An Indictment of Hypocrisy

MEMORY SELECTION: “Woe unto you, scribes and Pharisees, hypocrites! for ye pay tithe of mint and anise and cummin, and have omitted the weightier matters of the law, judgment, mercy, and faith: these ought ye to have done, and not to leave the other undone.” —Matthew 23:23

SELECTED SCRIPTURE: Matthew 22:15 through 23:39

OUR text and the entire 23rd chapter of Matthew is concerned with Jesus’ reproval of the scribes and Pharisees. Our Lord condemned the hypocrisy of these guardians and teachers of the Law. The Pharisees, whose name signifies “a separated people,” were the orthodox body of Jews, yet they were denounced for their wrong-doing. There is an important lesson for us in all of this.

Hypocrisy is a strong term, but Jesus had the ability to read the heart, and in doing so he took the opportunity (vss. 1-12) to set forth several points that should characterize the lives of his disciples. He does this by stating what they were not to be; that is, they were not to be like the scribes and the Pharisees, who were hypocrites. Instead, he pointed out, they were to be humble, not caring to be called Rabbi, or Master, or doing works to be seen of men. Jesus also said, “And whosoever shall exalt himself shall be abased; and he that shall humble himself shall be exalted.” (vs. 12) And there is a lesson in this admonition that is pertinent to all the Lord’s people who are attempting to walk as new creatures in Christ Jesus in the present closing years of the Gospel Age harvest.

Outwardly the scribes and Pharisees appeared holy and clean, while inwardly they did not possess the proper heart condition that would have been pleasing to God. They practiced the Jewish ceremonies and kept the outward formality of their religion, while harboring spiritual wickedness in their hearts. Therefore Jesus said, “Woe unto you, scribes and Pharisees, hypocrites! for ye make clean the outside of the cup and of the platter, but within they are full of extortion and excess. Thou blind Pharisee, cleanse first that which is within the cup and platter, that the outside of them may be clean also.” (vss. 25,26) Our Lord’s admonition may be applied to all those who come into heart harmony with his message and spirit, for they are made clean by it to the degree that they are obedient to it. Those who are pure in heart will, according to their intentions, attempt to be clean in everything they do in their lives.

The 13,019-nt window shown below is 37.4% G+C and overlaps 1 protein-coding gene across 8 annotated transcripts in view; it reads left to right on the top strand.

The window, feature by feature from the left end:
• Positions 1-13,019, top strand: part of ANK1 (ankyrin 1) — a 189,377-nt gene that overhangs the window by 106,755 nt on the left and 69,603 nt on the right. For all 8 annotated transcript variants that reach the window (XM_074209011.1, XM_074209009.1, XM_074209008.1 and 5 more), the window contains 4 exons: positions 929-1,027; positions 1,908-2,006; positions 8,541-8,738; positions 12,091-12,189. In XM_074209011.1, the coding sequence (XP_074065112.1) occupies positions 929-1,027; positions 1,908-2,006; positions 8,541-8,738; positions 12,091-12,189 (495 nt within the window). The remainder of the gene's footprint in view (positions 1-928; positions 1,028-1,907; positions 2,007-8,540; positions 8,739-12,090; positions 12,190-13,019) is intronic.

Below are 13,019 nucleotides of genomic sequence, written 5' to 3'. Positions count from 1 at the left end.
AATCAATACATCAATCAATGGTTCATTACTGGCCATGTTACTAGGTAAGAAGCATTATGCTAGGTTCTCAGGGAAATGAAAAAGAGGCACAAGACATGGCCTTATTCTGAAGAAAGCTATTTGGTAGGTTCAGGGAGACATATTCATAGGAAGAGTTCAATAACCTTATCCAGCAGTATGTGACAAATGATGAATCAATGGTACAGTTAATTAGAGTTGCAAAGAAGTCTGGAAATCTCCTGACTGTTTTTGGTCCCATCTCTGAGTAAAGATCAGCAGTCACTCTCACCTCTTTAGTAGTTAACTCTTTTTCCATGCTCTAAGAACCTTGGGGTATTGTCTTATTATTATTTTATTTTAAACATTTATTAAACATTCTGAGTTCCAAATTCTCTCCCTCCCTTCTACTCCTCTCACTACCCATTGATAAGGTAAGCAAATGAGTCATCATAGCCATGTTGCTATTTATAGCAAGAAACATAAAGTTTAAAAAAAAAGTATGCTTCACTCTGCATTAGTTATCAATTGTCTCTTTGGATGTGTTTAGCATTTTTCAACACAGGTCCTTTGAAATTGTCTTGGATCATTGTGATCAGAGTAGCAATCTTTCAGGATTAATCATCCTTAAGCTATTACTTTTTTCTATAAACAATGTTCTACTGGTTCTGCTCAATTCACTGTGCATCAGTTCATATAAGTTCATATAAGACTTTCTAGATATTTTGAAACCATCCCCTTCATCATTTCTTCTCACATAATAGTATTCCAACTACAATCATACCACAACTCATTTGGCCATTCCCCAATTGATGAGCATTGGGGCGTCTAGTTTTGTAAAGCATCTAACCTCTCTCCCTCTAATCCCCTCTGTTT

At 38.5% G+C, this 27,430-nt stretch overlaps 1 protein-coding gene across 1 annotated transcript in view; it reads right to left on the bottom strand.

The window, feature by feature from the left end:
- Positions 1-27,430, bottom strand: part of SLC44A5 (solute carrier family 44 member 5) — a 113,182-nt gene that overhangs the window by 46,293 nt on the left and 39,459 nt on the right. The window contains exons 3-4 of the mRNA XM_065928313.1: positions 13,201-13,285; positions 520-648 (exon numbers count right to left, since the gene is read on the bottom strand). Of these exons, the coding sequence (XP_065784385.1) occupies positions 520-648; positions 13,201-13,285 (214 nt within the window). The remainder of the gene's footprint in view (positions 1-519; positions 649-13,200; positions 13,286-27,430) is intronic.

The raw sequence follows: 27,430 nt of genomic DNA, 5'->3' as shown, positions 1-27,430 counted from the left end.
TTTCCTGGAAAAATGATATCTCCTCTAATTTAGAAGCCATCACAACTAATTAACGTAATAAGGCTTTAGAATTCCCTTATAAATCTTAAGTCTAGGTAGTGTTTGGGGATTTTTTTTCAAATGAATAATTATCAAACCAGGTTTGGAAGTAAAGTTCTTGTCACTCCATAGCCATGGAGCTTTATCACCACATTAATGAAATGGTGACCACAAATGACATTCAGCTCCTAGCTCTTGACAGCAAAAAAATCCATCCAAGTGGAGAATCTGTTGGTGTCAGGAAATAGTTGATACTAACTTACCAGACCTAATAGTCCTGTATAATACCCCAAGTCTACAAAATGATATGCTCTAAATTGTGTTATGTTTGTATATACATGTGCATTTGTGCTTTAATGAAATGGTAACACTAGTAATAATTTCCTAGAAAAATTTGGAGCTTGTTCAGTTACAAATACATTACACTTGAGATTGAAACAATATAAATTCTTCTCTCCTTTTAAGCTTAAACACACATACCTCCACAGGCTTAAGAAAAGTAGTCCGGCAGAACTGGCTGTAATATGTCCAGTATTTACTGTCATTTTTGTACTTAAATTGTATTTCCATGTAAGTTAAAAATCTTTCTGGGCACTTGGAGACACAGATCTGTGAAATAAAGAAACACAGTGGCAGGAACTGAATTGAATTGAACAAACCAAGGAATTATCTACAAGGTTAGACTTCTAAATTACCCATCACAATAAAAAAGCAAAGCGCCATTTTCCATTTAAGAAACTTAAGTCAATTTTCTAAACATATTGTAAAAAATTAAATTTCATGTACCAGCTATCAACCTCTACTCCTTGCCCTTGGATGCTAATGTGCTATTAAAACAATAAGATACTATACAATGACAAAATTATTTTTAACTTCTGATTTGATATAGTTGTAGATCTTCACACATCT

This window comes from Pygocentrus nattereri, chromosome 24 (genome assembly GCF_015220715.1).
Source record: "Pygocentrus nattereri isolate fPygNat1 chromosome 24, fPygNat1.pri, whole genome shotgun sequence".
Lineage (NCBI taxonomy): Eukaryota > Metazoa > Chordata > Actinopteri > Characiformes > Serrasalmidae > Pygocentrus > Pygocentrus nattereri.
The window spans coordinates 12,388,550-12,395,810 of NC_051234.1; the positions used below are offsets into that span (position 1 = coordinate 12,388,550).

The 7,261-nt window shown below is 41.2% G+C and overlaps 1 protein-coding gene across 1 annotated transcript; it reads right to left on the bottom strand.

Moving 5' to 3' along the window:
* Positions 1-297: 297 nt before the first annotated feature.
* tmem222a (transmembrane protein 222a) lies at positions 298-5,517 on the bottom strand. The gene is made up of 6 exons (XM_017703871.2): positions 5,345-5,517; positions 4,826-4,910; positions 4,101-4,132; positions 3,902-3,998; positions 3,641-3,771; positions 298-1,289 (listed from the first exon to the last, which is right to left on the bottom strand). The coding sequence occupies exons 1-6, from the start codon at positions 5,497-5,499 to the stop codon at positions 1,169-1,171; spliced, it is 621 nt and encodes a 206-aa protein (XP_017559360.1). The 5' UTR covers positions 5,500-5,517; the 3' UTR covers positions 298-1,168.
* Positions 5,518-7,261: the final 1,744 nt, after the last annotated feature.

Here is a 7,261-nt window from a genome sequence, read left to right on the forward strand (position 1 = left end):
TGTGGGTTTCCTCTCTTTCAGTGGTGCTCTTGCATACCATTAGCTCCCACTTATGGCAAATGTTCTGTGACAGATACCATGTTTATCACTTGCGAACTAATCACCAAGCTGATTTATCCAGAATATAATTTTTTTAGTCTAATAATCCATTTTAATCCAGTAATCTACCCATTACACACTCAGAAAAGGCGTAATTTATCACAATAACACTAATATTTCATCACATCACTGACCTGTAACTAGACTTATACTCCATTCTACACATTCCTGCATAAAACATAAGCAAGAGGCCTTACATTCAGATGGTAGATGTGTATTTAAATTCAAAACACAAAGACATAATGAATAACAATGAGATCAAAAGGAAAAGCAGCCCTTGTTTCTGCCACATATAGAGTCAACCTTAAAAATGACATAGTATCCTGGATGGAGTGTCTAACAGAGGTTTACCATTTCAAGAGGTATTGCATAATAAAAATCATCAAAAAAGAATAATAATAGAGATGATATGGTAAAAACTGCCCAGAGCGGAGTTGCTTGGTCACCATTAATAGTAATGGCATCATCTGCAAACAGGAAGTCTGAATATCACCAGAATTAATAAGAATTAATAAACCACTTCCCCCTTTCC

The name Pharisee has come to be synonymous in meaning and in use with the word hypocrite, and for good reason. We do not, of course, have authority to judge these people, or any others, at the present time; however, the words of our Lord Jesus stand as the basis of our lesson in this important matter. We, as the Lord’s people, do not want to harbor secret faults but want to use our opportunities to cleanse ourselves from all unrighteousness. We remember our Lord’s admonition in verses 27 and 28.

It is suggested that the cause of the Pharisees’ failure to keep their hearts pure was a high degree of overconfidence. Confidence is a virtue when it is based on a reliance upon God and his Word. But when it is based on pride and self-assurance it is not good, and that was the downfall of the Pharisees. They had pride in themselves and in their own ability and wisdom, and in their own power and righteousness. They were of those, as the scripture points out (Luke 18:9), who “trusted in themselves that they were righteous, and despised others.” They had pride also in their relationship with Abraham, saying, “We be of Abraham’s seed, and were never in bondage to any man.” (John 8:33) And they trusted in their knowledge of religious matters, saying, “How knoweth this man letters, having never learned?” (John 7:15) Over-confidence and pride are an abomination in the eyes of God, and Jesus did not hesitate to tell the Pharisees about it.

The woe to the Pharisees was that they missed the great blessing and invitation to become a part of Christ’s future millennial kingdom. The promises were that Israel could occupy the dominant position in that spiritual kingdom; but because of hypocrisy and hardness of heart, it was taken from them as a nation and opened up to the Gentiles. Had they been Israelites indeed, the complete seed of Christ could have come from them. The Pharisees, among the most favored of the Jews, lost a place in that spiritual kingdom, not appreciating what they had lost.

Dawn Bible Students Association
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